Renee Montagne

Renee Montagne, one of the best known names in public radio, is a Special Correspondent and Host for NPR News.

Montagne's most recent assignment has been a yearlong collaboration with ProPublica reporter Nina Martin, investigating the alarming rate of maternal mortality in the U.S., as compared to other developed countries. The series, called "Lost Mothers," has won every major award in American journalism, including a Peabody award, a George Polk Award, Harvard's Goldsmith Prize for Investigative Journalism. The series was also named a finalist for a Pulitzer Prize.

From 2004 to 2016, Montagne co-hosted NPR's Morning Edition, the most widely heard radio news program in the United States. She also co-hosted All Things Considered with Robert Siegel for two years.

After leaving All Things Considered, Montagne traveled to South Africa in early 1990, arriving to report there on the day Nelson Mandela was released from prison. Four years later, she and a small team of NPR reporters were awarded an Alfred I. duPont-Columbia Silver Baton for their coverage of the country's historic elections that elevated Mandela to the Presidency.

Since 9/11, Montagne has made ten extended reporting trips to Afghanistan. She has traveled to every major city, from Kabul to Kandahar, to peaceful villages, and to places where conflict raged. She has profiled Afghanistan's presidents and power brokers, but focused on the stories of Afghans at the heart of that complex country: school girls, farmers, mullahs, poll workers, soldiers, midwives, and warlords. Her coverage has been honored by the Overseas Press Club, and, for stories on Afghan women in particular, by the Gracie Awards.

One of her most cherished honors dates to her days as a freelance reporter in the '80s, when Montagne was awarded "First Place in Radio" by the National Association of Black Journalists for a series on African American musicians marching to the wars of the 20th century.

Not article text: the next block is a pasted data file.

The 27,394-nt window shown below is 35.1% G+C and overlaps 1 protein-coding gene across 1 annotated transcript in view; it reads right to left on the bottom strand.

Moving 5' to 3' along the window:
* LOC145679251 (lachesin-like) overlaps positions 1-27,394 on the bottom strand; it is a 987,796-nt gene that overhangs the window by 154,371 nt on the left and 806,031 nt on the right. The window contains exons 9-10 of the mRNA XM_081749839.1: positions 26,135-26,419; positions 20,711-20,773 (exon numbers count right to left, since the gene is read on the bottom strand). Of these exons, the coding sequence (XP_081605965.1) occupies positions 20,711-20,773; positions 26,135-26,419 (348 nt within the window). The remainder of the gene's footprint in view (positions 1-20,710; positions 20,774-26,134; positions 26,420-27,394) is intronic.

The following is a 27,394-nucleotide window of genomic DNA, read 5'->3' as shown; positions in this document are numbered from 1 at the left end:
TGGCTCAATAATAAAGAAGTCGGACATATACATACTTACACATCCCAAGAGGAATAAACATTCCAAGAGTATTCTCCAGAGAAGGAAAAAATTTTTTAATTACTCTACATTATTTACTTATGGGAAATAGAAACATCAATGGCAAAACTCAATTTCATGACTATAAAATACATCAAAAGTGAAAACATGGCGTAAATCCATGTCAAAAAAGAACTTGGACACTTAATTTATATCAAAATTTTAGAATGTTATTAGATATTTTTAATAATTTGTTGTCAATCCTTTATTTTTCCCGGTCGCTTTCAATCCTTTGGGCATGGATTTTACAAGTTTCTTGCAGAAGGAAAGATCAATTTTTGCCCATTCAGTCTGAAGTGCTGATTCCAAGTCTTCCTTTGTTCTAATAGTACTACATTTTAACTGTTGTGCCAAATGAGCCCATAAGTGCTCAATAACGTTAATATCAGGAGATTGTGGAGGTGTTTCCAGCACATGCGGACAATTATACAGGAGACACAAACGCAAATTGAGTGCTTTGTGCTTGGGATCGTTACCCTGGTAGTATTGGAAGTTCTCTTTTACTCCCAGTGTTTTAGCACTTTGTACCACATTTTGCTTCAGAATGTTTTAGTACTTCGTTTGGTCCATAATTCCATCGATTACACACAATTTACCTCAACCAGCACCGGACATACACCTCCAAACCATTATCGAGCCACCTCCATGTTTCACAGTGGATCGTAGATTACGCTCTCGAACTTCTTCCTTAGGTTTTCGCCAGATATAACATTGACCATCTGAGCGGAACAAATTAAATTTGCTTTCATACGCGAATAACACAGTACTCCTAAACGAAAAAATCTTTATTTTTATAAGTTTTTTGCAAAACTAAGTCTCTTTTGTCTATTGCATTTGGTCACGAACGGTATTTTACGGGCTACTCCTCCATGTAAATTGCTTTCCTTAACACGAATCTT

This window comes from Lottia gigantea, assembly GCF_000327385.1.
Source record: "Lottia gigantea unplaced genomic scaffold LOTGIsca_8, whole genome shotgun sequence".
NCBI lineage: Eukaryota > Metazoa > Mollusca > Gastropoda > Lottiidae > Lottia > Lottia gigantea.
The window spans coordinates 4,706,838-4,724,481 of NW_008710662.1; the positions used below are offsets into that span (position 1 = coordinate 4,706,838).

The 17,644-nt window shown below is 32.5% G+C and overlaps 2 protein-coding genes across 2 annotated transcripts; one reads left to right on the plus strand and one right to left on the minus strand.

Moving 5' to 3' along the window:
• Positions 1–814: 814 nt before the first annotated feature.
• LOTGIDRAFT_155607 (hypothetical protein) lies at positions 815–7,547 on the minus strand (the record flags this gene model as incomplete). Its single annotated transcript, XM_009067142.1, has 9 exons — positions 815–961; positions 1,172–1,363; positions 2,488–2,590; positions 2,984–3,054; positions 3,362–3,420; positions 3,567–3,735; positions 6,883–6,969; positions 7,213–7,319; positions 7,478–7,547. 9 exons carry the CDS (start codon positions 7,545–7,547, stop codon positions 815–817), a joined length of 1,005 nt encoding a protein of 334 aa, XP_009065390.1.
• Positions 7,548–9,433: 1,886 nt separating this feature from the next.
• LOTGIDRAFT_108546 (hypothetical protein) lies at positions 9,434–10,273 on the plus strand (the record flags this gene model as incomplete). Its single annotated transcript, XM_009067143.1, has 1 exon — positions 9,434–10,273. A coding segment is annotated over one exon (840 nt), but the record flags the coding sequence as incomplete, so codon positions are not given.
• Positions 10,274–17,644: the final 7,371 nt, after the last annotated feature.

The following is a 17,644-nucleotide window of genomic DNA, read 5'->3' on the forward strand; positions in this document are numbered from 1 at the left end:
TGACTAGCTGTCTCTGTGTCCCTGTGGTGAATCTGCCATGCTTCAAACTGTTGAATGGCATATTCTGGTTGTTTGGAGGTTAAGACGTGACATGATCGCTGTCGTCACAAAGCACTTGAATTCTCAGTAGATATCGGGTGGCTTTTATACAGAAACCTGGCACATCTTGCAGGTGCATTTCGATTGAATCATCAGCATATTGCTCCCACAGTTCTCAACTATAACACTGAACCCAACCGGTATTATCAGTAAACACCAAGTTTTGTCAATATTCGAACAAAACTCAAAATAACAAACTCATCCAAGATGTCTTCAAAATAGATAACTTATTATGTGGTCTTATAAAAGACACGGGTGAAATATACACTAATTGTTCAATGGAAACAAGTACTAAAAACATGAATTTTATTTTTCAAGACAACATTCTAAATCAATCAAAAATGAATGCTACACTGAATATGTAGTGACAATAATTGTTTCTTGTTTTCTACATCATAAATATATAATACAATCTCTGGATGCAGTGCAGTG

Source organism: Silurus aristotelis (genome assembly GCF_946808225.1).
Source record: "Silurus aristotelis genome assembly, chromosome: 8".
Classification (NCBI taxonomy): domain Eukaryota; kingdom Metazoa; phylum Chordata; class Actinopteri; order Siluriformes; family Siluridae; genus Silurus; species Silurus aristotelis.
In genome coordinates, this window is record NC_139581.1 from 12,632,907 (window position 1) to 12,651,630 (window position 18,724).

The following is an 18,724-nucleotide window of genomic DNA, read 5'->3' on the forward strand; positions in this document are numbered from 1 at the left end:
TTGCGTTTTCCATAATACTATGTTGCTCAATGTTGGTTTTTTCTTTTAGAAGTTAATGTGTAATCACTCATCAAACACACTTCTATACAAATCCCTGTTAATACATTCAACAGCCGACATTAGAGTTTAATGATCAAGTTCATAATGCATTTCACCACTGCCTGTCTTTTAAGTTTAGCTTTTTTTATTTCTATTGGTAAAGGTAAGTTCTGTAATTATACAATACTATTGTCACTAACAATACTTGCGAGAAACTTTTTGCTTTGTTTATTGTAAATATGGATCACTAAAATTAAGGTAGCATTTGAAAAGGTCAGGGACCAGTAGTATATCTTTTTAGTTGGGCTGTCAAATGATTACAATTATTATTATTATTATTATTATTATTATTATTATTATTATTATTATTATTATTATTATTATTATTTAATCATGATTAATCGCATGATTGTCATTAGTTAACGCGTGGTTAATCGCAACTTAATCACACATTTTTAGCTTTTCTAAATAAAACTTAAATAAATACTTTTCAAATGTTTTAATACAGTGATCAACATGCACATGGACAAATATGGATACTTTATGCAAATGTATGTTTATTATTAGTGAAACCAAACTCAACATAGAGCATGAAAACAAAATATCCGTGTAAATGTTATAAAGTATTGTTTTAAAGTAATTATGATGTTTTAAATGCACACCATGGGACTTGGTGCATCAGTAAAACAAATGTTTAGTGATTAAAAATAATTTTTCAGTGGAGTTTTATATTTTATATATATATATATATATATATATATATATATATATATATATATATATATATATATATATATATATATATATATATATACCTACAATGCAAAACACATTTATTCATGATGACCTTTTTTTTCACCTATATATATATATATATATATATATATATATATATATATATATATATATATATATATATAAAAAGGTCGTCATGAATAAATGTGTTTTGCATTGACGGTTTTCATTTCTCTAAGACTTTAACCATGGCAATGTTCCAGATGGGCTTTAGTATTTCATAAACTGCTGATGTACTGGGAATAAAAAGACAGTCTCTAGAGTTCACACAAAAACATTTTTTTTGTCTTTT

Montagne graduated Phi Beta Kappa from the University of California, Berkeley. Her career includes teaching broadcast writing at New York University's Graduate Department of Journalism (now the Carter Institute).

You wouldn't expect a Pulitzer Prize-winning food critic to take you to the sort of place that's wedged between a 99-cent store and a boarded-up meat market.

But that's exactly where I sat down for lunch with Jonathan Gold — at a downtown Los Angeles eatery called El Parian.

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Here on the West Coast, along with turkey and trimmings, there's a highly-prized delicacy on some holiday tables - fresh Dungeness crab pulled right out of the Pacific.

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Say the name Malala and instantly one thinks of a heroine known to millions, the schoolgirl from Pakistan's lush, once idyllic Swat Valley who dared speak out when the Taliban invaded her home and tried to prevent girls from going to school.

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A giant clothing retailer has broadened its notion of what a model looks like. H&M produced an ad with an unusually wide variety of people.

(SOUNDBITE OF AD)

UNIDENTIFIED MAN #1: Look fake. Look chic. Look sheikh. Take a stand.

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American special forces are involved in the struggle to retake a city from Afghanistan's Taliban. A spokesman for the U.S.-led coalition describes the special forces as advisers. They're supporting Afghan forces around Kunduz.

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